Welcome to my new blog! I plan for this to be a blog about the loose, general subject of pictures in (and on) books; pictures about which I am particularly enthusiastic. Although I'm starting in the past, I won't stay there; although I'm starting with children's books, I probably won't stay there either.
Because I'm trying to keep this first entry reasonably concise, this is just a quick introduction to myself and a few of the things that stand out in my memory when I think back to the books that I liked as a child. Like most people, I was once a child. And like most children, I looked at picture books long before I learned to read. I spent as much time drawing (or attempting to!) as I spent looking at books, which was quite a lot. I do not claim to have had refined taste from the very beginning. The book that was my first favorite was "Jim Jump", by Betty Ren Wright:
Not coincidentally, horses were the first subjects that I drew obsessively. By the time I was finished with "Jim Jump", I was not only a competent reader, but could draw a decent long-legged pony, too.
The importance of pictures did not diminish once I was able to read; in fact, quite the opposite. I was willing to read almost anything in the library, but borrowed first (and borrowed again and again) according to the quality of the illustrations.
William Pene Du Bois was, and remains, a favorite among favorites at the picture book stage (and beyond!)(I will elaborate on him later; a blog post on him is in the works!):
Even as I was proud to advance to reading what I referred to as 'thick books', I was disappointed that the number of illustrations diminished in inverse proportion to the impressive-to-me number of pages in the book.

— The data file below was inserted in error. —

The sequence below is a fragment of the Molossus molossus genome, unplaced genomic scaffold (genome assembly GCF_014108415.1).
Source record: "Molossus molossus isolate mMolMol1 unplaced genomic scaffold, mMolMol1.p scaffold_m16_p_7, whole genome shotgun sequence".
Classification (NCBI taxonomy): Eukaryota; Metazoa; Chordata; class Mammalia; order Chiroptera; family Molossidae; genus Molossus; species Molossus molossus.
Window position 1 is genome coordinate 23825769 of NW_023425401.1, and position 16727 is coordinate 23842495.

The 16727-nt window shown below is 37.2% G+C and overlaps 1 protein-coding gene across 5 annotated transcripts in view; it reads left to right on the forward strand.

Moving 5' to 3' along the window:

My passion for drawing continued, and often reflected the tendencies of my favorite illustrators. I loved Garth Williams' soft, black charcoal-y drawings for the "Little House" books:
and his ink drawings for "Charlotte's Web" and "Stuart Little":
Another of my most beloved illustrators was Louis Darling, who illustrated many books by Beverly Cleary. His ink drawings were hilarious and expressive:
I loved everything about these drawings: the haircuts, the slouching socks, interestingly textured clothing and slightly slovenly, ill-tempered kids. More than I liked the stories, it turns out- when Alan Tiegreen replaced Louis Darling in "Ramona and her Father", I was horrified. I grudgingly read the book (but only once!). When the next 'Ramona' book appeared with drawings once again by Alan Tiegreen, I looked once at the pictures and did not take it out of the library. And so ended my relationship with Ms. Beverly Cleary. It was the first such disappointing betrayal I had experienced.
I liked a particular edition of Pippi Longstocking only for her pictures (alas, I can't find an image from this particular illustrator!), but never finished one of her books. The forced over-the-top hyperactive nature of the stories (or at least it seemed so to me at the time, I have to admit to having not given her a shot since!) irked me somewhat.
I generally found the drawings in the older editions of Nancy Drew preferable to the more recent ones, liked (but did not love) Joseph Schindelman's illustrations for 'Charlie and the Chocolate Factory' and 'Charlie and the Great Glass Elevator' (his people were strangely over-shaded and stunted, I thought, and I was very very picky indeed about how people above all were depicted), and found the drawings in the Betsy-Tacy books (ill. Vera Neville) thoroughly weird yet somehow compelling:
But I am saving the best, the reigning king of the black-and-white illustrators of this junior-novel phase of my childhood, for my next post.
Please stay tuned! Upcoming posts include:
The Magic of N.M. Bodecker
William Pene du Bois is like unto a god
Why I do not like Quentin Blake
and more! Actual titles of upcoming blog posts may vary.